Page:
DR: So it sounds like this future project is going to be one of the major focal points of your UNDP Mine Action Office.

SS: Yes, it will. We haven't established indicators for capacity development in the past in UNDP, as I understand, and I don't think any other operations are doing this either. This idea was introduced recently at the annual program managers' meeting and it was very well-received.

Of course, the process of measuring indicators and progress is not purely scientific and absolute, but this project is definitely something that will create a uniform methodology and approach to capacity development to achieve desired outcomes in the various countries even though the expectations may differ between countries, depending on how a country wants to address its mine problem.

As of today, I can't really say that we have anything that proves we've achieved what we said we endeavored to try to achieve, even though, as mentioned, huge improvements have been made.

DR: What, if any, innovative lessons learned has the UNDP identified after working on capacity-development initiatives in mine action?

SS: One lesson learned by UNDP is that you have to document what you are doing, make plans and identify goals to be achieved. If that's not done, you will never be able to answer a question of what you have achieved from your counterpart, a donor or your boss. We also have to make up our mind on how far we want to go with our long-term commitment to projects and programs, as you can easily create expectations and dependency if you aren't able to say when you're going to stop. National governments in mine-affected countries also have to decide how they ultimately are going to address the mine-action program because many of them are under binding international obligations that clearly specify the end goal.

I think another lesson learned is that we still believe that mine action requires one specific expertise and educational training that most deminers commonly acquire in the military. I think military training is fully valid in terms of some of the tasks that are carried out in mine action. But I think we have also learned that we need so much more than that as well. And I want to emphasize "as well" because without the clearance and EOD [explosive ordnance disposal] capacity and experience, we're obviously a little bit lost. But we're also lost if we don't acknowledge the contributions from other sectors such as the affected communities themselves, development, administration and management sectors with specific expertise on community needs, management, administrative, financial, logistical and outreach skills, to name a few. I think that mine action would perform better if we just acknowledge that we do need a diverse pool of personnel to staff institutions that are going to address the mine problem.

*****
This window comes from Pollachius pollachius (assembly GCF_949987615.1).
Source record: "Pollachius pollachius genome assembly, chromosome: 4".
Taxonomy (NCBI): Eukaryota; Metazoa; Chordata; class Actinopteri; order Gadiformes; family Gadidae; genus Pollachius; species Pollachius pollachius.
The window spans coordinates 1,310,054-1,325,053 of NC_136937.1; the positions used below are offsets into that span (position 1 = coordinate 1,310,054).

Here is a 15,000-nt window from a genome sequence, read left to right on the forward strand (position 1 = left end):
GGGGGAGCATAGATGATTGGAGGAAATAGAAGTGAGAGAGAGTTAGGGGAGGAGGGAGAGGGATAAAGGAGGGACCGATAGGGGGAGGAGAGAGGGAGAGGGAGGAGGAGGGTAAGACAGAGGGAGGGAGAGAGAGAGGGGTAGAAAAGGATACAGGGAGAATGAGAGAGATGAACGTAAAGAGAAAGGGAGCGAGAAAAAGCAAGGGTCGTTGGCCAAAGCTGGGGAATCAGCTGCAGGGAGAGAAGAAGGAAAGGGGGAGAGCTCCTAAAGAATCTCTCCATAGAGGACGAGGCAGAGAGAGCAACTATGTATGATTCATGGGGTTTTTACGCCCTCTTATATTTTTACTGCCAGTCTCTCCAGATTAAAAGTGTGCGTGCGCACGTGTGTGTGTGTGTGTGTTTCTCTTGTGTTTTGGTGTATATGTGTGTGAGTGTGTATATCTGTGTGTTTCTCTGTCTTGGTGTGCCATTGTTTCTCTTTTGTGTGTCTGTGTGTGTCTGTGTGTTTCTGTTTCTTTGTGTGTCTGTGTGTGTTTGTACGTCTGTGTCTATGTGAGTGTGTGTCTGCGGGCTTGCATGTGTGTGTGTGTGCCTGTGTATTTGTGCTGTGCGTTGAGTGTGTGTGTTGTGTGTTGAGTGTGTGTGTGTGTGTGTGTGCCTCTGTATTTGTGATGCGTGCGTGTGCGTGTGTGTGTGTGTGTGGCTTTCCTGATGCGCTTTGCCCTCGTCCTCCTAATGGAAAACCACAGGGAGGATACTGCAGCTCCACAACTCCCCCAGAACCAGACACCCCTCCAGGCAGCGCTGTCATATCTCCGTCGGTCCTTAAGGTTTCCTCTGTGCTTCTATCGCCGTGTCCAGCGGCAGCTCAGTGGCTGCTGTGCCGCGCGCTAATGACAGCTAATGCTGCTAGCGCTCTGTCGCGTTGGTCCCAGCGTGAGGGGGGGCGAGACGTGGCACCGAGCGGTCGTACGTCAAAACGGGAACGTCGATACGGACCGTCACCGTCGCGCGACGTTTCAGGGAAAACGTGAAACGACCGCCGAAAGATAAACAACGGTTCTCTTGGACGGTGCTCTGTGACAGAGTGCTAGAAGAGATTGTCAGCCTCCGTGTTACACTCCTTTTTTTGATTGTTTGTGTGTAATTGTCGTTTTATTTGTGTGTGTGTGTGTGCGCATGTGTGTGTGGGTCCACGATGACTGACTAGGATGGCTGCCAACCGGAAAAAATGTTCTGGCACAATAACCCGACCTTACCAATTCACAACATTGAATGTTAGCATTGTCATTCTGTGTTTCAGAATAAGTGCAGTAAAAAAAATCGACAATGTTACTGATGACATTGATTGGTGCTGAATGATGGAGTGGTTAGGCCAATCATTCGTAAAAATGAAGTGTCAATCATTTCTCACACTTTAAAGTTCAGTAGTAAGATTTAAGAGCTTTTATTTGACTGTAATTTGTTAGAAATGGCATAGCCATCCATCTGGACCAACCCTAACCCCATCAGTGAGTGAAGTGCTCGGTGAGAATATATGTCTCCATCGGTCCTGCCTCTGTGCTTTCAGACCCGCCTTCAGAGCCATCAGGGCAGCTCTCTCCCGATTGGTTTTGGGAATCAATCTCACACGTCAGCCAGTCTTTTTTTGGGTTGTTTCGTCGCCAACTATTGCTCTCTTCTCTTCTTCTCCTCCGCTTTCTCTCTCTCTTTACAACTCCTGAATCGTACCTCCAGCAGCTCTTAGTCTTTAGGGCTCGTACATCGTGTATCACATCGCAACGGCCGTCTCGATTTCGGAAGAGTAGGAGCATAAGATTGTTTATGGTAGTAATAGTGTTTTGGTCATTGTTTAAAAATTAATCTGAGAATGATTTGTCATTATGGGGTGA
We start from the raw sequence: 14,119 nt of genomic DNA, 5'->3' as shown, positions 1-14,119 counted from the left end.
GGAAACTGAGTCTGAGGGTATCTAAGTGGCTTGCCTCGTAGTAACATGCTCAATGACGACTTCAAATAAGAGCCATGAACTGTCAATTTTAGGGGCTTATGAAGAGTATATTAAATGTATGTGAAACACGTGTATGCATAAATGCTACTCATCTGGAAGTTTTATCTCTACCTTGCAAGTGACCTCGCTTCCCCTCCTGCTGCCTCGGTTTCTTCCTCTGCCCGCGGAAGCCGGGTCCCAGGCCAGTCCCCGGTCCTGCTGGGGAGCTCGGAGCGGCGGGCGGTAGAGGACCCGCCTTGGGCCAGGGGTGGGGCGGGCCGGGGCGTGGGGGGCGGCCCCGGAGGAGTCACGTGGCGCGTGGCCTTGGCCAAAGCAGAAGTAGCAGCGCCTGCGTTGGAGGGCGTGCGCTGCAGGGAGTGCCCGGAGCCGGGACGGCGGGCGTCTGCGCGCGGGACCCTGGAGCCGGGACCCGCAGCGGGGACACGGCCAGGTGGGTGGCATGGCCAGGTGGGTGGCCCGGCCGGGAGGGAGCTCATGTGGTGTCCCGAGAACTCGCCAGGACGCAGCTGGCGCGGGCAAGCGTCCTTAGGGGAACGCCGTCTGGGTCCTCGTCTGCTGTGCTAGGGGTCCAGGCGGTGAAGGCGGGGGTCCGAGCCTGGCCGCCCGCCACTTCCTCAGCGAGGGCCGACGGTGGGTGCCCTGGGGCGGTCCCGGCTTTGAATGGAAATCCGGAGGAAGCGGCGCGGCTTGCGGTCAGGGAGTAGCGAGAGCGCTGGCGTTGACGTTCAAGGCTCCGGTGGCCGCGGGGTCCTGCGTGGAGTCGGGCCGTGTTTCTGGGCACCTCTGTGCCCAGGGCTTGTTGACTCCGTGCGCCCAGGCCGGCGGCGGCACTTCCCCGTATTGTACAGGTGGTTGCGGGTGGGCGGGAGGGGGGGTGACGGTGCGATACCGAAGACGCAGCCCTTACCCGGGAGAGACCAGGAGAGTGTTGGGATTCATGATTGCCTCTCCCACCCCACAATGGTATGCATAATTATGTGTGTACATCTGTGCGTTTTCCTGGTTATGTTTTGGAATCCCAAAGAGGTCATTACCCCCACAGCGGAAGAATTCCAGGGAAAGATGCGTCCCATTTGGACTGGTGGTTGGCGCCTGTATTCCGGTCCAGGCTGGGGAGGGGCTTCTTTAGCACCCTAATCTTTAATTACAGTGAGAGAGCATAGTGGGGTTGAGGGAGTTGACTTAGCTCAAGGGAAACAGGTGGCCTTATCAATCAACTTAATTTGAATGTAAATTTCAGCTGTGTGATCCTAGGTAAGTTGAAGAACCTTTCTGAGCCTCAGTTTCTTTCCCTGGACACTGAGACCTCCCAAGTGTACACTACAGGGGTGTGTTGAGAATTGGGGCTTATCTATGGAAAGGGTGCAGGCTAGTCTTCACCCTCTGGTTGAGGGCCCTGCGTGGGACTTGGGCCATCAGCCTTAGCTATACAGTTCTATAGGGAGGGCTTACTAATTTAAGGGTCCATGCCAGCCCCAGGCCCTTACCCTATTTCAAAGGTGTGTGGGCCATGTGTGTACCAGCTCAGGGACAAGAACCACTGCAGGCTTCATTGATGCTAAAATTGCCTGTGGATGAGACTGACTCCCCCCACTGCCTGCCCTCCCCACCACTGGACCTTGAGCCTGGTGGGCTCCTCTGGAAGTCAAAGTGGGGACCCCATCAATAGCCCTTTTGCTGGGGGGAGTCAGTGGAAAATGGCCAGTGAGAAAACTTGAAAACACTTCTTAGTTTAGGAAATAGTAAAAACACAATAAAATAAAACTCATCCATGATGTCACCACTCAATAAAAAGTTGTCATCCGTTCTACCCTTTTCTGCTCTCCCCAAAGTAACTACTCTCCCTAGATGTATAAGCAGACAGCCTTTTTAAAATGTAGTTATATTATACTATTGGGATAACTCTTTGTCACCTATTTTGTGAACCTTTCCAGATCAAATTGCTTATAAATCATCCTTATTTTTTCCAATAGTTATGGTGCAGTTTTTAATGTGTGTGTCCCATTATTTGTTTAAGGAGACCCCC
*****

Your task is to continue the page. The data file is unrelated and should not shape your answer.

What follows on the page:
DR: Where do you see the greatest areas of hope or promise for future success in capacity development in mine action? What about the greatest challenges for the future?

SS: Future success builds upon the acknowledgement of lessons learned and I think we're getting there. Another facet of future success is increasing acknowledgement of the need to mainstream mine action because I think that's the only way you can actually make it sustainable: ensuring that mine action needs are addressed within the broader development planning and implementation.

The future success of capacity development faces a great challenge in our limited understanding regarding diversification in mainstreaming of mine action. Also, one political challenge is if we don't see some of the successes that we want to see in 2008 and 2009 in terms of the Anti-personnel Mine Ban Convention3 it might be difficult to argue to donors to continue supporting mine action directly.

Another challenge is how to ensure that counterparts are qualified, and not political appointees who are less capable and perhaps even less interested in constructively addressing the mine problem. There are a number of examples where undesirable effects of political appointees and corruption stymied development. There has been a huge amount of money—well over US$2.5 billion—readily available for mine action over the last 15 years. That money has been made available, either bilaterally or multi-laterally, to governments, national or international organizations and operators in various forms. With that amount of money comes a range of opportunities that can be interpreted in a wide variety of ways, but which requires responsibility in ensuring the funds are used effectively and efficiently in solving the mine problem.

Image 1
Working group considering the process of capacity development and transition in Geneva in March 2007 during the Mine Action National Directors and United Nations Programme Advisors meeting. Photo courtesy of Melissa Sabatier/UNDP